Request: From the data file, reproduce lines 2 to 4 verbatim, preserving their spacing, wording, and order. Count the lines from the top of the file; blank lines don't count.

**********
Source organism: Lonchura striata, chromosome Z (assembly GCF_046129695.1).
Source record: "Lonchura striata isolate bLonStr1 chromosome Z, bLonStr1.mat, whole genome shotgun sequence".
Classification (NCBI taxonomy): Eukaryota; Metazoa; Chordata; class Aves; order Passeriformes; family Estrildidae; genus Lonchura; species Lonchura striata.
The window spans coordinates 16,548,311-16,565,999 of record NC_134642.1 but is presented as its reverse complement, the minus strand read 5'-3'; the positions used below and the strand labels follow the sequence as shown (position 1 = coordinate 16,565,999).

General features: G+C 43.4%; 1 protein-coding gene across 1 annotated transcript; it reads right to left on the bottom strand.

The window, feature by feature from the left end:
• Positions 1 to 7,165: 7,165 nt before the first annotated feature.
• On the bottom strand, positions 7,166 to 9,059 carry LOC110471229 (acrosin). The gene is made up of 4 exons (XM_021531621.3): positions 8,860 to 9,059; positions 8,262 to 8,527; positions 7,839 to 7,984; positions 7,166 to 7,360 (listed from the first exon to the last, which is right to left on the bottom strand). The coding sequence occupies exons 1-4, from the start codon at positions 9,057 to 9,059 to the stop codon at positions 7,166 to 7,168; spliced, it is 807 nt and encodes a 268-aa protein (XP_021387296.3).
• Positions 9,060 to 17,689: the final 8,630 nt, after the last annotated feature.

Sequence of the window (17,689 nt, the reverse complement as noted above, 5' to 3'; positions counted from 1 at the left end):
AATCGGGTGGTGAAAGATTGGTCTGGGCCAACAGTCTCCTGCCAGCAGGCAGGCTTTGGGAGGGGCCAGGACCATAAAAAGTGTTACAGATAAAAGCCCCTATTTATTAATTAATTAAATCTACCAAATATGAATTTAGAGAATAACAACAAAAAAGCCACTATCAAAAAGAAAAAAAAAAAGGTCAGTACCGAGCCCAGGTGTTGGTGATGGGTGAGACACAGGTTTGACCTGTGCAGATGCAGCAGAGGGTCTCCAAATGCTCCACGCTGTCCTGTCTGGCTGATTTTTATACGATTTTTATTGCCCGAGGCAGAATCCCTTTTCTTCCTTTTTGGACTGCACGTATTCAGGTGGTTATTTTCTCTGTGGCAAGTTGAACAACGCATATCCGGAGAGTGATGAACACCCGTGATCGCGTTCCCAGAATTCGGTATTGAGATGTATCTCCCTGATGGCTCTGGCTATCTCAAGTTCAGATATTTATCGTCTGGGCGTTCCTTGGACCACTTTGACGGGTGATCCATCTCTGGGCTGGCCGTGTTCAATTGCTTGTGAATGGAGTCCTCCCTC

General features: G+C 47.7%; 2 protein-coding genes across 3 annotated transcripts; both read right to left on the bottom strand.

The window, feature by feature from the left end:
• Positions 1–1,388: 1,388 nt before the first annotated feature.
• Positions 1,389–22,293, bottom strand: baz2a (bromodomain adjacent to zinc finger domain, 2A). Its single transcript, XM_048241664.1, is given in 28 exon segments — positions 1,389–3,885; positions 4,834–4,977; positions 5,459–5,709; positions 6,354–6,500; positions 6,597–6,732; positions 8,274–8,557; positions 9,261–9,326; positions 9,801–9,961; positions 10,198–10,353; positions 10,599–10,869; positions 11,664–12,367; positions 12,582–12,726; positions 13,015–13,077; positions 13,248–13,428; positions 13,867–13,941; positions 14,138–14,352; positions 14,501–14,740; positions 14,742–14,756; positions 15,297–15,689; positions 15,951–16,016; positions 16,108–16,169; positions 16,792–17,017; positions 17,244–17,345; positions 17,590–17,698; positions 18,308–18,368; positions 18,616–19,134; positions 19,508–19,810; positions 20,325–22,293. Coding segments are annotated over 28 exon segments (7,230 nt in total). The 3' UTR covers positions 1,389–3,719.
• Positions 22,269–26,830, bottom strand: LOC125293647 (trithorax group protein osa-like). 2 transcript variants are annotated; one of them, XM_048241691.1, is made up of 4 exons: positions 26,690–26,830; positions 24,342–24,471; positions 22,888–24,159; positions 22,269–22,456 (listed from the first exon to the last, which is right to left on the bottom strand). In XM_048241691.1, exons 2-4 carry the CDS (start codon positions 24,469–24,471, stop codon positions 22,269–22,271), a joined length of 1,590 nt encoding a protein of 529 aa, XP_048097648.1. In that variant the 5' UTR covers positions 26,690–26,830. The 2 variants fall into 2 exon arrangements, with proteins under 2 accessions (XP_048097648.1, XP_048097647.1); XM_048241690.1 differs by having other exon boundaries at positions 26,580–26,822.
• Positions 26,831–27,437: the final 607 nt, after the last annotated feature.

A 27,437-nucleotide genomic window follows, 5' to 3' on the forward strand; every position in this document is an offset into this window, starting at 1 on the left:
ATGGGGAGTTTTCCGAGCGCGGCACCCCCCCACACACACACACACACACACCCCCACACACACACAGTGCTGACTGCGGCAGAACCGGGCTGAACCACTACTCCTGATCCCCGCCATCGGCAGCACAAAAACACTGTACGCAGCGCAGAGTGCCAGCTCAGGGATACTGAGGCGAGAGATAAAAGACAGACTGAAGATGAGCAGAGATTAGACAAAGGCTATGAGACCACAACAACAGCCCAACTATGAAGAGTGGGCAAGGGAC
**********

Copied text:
Source record: "Lonchura striata isolate bLonStr1 chromosome Z, bLonStr1.mat, whole genome shotgun sequence".
Classification (NCBI taxonomy): Eukaryota; Metazoa; Chordata; class Aves; order Passeriformes; family Estrildidae; genus Lonchura; species Lonchura striata.
The window spans coordinates 16,548,311-16,565,999 of record NC_134642.1 but is presented as its reverse complement, the minus strand read 5'-3'; the positions used below and the strand labels follow the sequence as shown (position 1 = coordinate 16,565,999).